The Edokko‘s sense of nativeness that emerged during the second half of the eighteenth century fostered the efflorescence of Edokko culture. This unique culture was, however, not created by Edokko alone. Instead, it resulted from the interaction of three groups, each of which complemented the others: the warriors, the provincial chōnin “outsiders,” and the Edokko.

My first younger brother was born in Tokyo, and so claims to be an “Edokko.” But my other two brothers born in Japan have never been labeled “Kokurakko” or “Kyotokko” after their birthplaces. Until I read the passage above, I had never thought to ask why not.


Leave a comment

Filed under Japan, language

Remnants of Early Baltic Settlers

From The Baltic: A New History of the Region and Its People, by Alan Palmer (Overlook, 2006), pp. 16-17:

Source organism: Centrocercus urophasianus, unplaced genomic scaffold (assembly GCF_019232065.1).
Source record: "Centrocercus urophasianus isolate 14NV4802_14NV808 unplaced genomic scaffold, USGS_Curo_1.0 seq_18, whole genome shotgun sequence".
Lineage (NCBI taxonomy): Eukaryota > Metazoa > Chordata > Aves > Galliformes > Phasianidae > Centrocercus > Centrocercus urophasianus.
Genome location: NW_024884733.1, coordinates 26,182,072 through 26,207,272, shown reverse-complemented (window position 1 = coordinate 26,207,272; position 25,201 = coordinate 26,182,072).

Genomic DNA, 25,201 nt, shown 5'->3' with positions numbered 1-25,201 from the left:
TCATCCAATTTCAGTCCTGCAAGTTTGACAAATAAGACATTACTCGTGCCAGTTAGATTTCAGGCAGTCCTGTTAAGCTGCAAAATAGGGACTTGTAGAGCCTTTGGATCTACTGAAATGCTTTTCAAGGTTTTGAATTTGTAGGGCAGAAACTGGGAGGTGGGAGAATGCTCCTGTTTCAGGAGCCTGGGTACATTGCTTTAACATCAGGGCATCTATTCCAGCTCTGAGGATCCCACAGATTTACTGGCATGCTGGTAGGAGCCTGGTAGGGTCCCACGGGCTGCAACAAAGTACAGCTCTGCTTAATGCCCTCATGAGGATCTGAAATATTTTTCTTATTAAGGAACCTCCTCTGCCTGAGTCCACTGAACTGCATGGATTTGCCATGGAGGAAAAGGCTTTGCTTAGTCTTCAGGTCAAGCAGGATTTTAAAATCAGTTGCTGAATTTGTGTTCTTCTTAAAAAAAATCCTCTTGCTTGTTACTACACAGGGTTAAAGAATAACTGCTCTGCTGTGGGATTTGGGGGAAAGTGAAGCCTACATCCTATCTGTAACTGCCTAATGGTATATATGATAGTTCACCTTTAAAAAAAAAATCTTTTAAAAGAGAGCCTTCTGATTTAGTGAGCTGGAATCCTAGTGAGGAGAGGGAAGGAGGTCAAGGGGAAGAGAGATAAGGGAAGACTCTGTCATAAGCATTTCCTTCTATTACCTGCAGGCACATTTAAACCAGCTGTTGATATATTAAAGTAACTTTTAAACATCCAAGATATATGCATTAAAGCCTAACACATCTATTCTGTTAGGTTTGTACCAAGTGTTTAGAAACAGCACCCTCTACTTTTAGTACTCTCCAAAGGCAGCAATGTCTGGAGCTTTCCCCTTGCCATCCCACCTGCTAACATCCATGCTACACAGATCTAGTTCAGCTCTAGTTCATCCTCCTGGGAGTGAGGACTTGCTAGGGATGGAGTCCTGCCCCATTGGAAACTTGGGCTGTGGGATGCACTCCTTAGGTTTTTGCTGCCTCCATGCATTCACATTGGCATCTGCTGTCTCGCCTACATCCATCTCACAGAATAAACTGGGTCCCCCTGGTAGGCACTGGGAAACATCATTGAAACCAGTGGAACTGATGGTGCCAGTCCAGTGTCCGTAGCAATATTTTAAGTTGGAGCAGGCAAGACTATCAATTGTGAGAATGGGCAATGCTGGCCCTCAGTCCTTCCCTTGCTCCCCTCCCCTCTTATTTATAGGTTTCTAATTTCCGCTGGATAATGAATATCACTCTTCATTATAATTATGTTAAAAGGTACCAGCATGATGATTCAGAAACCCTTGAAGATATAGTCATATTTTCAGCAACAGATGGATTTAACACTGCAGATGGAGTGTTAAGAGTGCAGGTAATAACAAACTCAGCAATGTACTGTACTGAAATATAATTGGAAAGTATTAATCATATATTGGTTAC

Neither anthropology nor philology is an exact science and few today would follow the nationalistic scholars of the nineteenth century who equated race and language when seeking the origin of a country. But new techniques can revive familiar speculation while mellowing past prejudice. In the early 1980s the Finnish historian Matti Klinge argued that research into hereditary blood groups showed that three-quarters of the Finnish population were of western descent and only a third of eastern origin. He pointed out, however, that the linguistic structure of the Finnish language has remained more markedly eastern in character than western. Is this perhaps because the Finns and their kinsfolk south of the Gulf in Estonia are peoples with traditions of folk epic handed down orally? Their languages were shaped before the coming of written words. Finland’s Kalevala and Estonia’s Kalevipoeg survived as tales of patriot derring-do in taming both the forces of Nature and the evil spirits conjured up in a primeval wilderness of lake and forest.